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"Stupidity Meets Overreaction in Beantown Bomb Scare"

February 1, 2007

Commentary by
Lauren Weinstein


Greetings. Sometimes a media situation unfolds where everyone involved ends up looking somewhat silly, naive, stupid, or some combination of these attributes.

Such is the case in Boston, where authorities called out the troops and shut down parts of the city to collect small flashing animated character signs that had been planted around town as part of an insipid Cartoon Network PR campaign.

The signs had apparently been in place in Boston for weeks and were documented on a Web site. Other cities around the country also hosted similar signs from the campaign, but only in Boston did authorities trigger the heavy artillery.

There seems to be blame to go around on this one. Clearly the PR campaign itself was seriously misguided to say the very least, given the hair-trigger sensibilities of law enforcement these days, and their now standard proclivity to calling anything with wires and a battery a "bomb-like device" of one sort or another.

Stupid, stupid move, Cartoon Network. You got your publicity, and the show will get its bump to be sure, but "irresponsible" doesn't begin to explore the underpinnings of your actions.

Still, one must ask why it took weeks for the alarmed reaction in Boston to take hold in this case, and why other cities didn't respond the same way? Did Boston authorities perhaps overreact a bit, and now -- perhaps feeling somewhat sheepish -- consider it necessary to justify their singular response among all affected cities by inflating the situation somewhat out of proportion?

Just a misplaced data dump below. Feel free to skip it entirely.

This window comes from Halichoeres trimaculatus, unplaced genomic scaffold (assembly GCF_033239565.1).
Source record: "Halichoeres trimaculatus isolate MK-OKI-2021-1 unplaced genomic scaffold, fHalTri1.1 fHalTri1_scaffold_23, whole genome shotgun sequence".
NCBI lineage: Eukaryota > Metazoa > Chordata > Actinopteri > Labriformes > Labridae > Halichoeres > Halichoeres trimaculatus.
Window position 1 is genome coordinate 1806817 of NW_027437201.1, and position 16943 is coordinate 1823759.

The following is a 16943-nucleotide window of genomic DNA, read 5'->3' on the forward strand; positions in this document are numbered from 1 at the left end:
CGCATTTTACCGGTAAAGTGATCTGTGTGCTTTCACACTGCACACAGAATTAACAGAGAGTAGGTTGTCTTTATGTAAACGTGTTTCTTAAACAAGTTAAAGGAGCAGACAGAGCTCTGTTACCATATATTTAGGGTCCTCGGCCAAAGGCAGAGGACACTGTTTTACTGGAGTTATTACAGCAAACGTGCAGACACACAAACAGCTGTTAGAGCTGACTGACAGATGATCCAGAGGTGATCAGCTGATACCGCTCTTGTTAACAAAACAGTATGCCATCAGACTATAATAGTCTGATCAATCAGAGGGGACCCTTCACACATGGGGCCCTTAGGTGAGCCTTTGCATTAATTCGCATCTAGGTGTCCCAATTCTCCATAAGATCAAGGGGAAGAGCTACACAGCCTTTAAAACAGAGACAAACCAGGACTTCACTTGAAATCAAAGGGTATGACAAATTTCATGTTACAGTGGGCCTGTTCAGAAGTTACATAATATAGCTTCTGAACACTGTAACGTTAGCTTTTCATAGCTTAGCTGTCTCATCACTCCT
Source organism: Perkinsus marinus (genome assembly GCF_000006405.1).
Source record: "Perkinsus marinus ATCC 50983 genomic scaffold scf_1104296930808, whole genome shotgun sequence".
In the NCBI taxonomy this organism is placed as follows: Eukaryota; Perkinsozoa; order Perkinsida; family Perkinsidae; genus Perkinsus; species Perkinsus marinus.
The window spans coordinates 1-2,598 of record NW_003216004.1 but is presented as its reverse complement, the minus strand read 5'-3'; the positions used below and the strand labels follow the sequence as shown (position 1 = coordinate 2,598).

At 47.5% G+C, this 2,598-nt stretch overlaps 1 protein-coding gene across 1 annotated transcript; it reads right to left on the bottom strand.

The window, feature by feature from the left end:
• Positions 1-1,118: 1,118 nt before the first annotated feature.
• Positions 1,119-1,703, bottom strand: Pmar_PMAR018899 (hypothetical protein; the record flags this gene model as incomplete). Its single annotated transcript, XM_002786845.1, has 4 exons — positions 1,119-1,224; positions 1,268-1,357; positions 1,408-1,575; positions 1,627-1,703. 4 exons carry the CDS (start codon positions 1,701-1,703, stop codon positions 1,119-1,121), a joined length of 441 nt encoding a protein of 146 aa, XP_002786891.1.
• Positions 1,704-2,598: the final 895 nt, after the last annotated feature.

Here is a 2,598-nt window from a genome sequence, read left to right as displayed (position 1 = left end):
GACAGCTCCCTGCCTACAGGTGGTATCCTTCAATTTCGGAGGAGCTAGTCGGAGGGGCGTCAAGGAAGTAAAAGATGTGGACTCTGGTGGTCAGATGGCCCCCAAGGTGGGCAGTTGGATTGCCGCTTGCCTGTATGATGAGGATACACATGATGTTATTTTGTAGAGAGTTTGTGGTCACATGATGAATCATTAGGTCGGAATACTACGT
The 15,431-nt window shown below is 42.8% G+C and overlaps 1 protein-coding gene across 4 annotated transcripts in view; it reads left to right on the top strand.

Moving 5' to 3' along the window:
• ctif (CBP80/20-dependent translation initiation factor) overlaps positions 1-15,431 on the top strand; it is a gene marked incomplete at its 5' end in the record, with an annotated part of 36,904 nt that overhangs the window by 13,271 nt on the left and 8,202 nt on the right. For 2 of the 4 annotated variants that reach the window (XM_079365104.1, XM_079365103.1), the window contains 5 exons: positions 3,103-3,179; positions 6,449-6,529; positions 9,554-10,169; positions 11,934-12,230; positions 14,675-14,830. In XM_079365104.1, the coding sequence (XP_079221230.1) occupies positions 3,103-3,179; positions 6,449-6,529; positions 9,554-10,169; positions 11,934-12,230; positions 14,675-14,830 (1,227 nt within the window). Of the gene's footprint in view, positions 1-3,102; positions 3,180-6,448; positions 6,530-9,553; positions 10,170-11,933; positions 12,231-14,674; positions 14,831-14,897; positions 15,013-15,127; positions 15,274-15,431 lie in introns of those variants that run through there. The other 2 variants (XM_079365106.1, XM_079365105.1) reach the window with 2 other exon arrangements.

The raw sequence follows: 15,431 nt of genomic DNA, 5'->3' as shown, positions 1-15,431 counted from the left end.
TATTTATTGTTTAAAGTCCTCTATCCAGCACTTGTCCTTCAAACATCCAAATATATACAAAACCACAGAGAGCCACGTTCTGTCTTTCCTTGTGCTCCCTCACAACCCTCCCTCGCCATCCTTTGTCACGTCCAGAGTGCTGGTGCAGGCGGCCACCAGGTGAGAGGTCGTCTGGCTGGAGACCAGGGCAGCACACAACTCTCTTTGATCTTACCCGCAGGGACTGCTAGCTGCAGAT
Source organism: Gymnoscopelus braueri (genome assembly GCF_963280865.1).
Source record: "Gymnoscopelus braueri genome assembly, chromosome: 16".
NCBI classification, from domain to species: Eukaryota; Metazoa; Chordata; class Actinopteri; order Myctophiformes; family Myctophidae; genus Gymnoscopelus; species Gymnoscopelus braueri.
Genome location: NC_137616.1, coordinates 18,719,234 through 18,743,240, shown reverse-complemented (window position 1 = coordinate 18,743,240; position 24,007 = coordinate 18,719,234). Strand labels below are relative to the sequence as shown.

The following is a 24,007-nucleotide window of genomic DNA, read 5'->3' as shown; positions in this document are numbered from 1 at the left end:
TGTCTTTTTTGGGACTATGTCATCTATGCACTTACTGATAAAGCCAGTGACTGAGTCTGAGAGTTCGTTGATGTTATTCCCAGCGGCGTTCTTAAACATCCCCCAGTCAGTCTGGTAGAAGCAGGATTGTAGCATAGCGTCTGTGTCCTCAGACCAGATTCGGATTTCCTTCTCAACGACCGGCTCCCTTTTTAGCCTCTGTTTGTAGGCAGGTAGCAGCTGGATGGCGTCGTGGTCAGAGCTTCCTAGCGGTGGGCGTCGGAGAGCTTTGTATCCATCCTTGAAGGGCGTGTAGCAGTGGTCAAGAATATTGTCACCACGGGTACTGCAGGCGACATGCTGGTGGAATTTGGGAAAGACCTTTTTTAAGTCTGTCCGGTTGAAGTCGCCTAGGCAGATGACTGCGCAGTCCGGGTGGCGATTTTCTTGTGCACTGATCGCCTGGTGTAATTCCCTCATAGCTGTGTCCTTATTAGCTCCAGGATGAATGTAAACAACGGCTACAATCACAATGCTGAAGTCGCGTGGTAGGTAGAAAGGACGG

Reactions of this kind are unfortunately understandable, but to a significant extent they're not always for our benefit. Government officials at all levels have fostered an environment of panic throughout the country for years -- validating the goals of real terrorists to create an environment where we'd willingly destroy our own freedoms and way of life.

Abandoned suitcases or spilled soap powder evoke major evacuations, and while genuine concern for public safety is admirable, one can't help but suspect that a certain amount of self-promoting grandstanding is also playing a role in some of these reactions.

A little more common sense all around would serve everyone well in these kinds of situations. There's absolutely no excuse for the Cartoon Network campaign's actions, but authorities in Boston could have (and still can) use a bit more logic and a dash less testosterone when evaluating such circumstances.

There are genuine threats out there. Public safety is a paramount concern. But let's not turn our country into a bastion of fear, either. To do so would be to hand victory not only to real terrorists but to evil in general. We can do better.

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Lauren Weinstein

For information about the author, please see: http://www.vortex.com/lauren

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